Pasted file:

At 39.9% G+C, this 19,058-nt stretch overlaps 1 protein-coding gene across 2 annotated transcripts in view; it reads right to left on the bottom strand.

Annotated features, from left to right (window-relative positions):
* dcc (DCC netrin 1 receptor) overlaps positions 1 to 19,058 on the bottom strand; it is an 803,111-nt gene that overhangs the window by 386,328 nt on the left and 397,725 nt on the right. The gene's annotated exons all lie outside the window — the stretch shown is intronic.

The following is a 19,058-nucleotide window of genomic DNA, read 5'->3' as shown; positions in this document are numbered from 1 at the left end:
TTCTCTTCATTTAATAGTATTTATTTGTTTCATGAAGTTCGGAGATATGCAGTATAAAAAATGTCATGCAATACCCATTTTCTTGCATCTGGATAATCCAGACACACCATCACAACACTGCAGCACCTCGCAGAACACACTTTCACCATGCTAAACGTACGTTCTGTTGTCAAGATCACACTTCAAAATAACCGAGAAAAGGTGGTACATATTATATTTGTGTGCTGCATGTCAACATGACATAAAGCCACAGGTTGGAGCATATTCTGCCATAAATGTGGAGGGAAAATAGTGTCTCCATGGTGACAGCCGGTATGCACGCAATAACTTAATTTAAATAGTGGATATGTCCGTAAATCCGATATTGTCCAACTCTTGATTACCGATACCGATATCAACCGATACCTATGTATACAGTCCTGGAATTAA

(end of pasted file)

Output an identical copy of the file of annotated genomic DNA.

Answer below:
At 39.9% G+C, this 19,058-nt stretch overlaps 1 protein-coding gene across 2 annotated transcripts in view; it reads right to left on the bottom strand.

Annotated features, from left to right (window-relative positions):
* dcc (DCC netrin 1 receptor) overlaps positions 1 to 19,058 on the bottom strand; it is an 803,111-nt gene that overhangs the window by 386,328 nt on the left and 397,725 nt on the right. The gene's annotated exons all lie outside the window — the stretch shown is intronic.

The following is a 19,058-nucleotide window of genomic DNA, read 5'->3' as shown; positions in this document are numbered from 1 at the left end:
TTCTCTTCATTTAATAGTATTTATTTGTTTCATGAAGTTCGGAGATATGCAGTATAAAAAATGTCATGCAATACCCATTTTCTTGCATCTGGATAATCCAGACACACCATCACAACACTGCAGCACCTCGCAGAACACACTTTCACCATGCTAAACGTACGTTCTGTTGTCAAGATCACACTTCAAAATAACCGAGAAAAGGTGGTACATATTATATTTGTGTGCTGCATGTCAACATGACATAAAGCCACAGGTTGGAGCATATTCTGCCATAAATGTGGAGGGAAAATAGTGTCTCCATGGTGACAGCCGGTATGCACGCAATAACTTAATTTAAATAGTGGATATGTCCGTAAATCCGATATTGTCCAACTCTTGATTACCGATACCGATATCAACCGATACCTATGTATACAGTCCTGGAATTAA